Departmental PhD Thesis Exam – Beatriz Navarro Lameda

Everyone is welcome to attend.  Refreshments will be served in the Math Lounge before the exam.

Wednesday, April 8, 2020
11:00 a.m.
BA6183

PhD Candidate:  Beatriz Navarro Lameda
Supervisor:   Kostya Khanin
Thesis title:  On Global Solutions of the Parabolic Anderson Model and Directed Polymers in a Random Environment

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This thesis studies global solutions to the semidiscrete stochastic heat equation and the associated Cauchy problem known as Parabolic Anderson Model. Via a Feynman-Kac formula, it is linked with the analysis of directed polymers in random environment, and this thesis establishes a number of results for the corresponding partition function.
We consider a continuous-time simple symmetric random walk on the integer lattice $\Z^d$ in dimension $d \geq 3$, subject to a random potential given by two-sided Wiener processes. In the high-temperature regime, we prove the existence of the $L^2$- and almost sure limit of the partition function as time $t \to \pm \infty$. We show that the $L^2$-convergence rate is at least polynomial and that the limiting partition function is positive almost surely. Furthermore, we show that this limiting partition function defines a global stationary solution to the semidiscrete stochastic heat equation which is unique up to a rescaling, and which in some sense attracts solutions to the Parabolic Anderson Model for any subexponentially growing initial data. One of the primary tools in the proof of this uniqueness and attraction result is a factorization formula for the point-to-point partition function, which is related to the ones obtained by Sinai (1995) and Kifer (1997) for other polymer models, but valid not only on the diffusive scale but up to any sub-ballistic scale. This factorization formula allows us to obtain a uniqueness result for physical invariant probability measures of a certain skew product that can be naturally associated with the semidiscrete stochastic heat equation, which in turns gives uniqueness of global stationary solutions.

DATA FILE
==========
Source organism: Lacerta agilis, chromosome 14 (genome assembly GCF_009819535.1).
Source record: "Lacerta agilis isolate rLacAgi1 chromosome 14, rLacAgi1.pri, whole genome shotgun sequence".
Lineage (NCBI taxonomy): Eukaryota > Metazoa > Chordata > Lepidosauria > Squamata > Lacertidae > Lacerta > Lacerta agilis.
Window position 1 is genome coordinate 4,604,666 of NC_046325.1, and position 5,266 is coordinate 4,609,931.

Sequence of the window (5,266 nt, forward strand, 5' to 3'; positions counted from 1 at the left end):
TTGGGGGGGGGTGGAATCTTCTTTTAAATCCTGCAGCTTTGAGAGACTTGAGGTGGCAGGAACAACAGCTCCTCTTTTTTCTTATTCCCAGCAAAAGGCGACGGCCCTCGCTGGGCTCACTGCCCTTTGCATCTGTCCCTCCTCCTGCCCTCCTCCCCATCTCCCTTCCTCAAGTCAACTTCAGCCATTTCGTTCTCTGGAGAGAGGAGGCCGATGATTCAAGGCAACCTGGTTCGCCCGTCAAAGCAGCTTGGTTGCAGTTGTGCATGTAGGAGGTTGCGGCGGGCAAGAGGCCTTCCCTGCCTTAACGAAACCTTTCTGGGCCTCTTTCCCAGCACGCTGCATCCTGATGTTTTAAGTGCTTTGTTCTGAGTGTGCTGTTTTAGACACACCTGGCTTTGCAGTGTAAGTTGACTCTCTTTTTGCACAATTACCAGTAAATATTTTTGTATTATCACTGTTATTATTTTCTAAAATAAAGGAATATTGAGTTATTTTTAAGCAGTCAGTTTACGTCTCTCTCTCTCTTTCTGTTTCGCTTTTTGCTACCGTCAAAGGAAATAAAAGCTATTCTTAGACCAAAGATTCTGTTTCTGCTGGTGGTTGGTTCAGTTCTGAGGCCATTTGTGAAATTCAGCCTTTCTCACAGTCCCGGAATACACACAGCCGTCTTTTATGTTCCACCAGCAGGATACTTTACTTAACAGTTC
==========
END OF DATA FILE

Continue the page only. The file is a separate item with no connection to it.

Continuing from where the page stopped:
A copy of the thesis can be found here: Navarro-Lameda_PhDThesis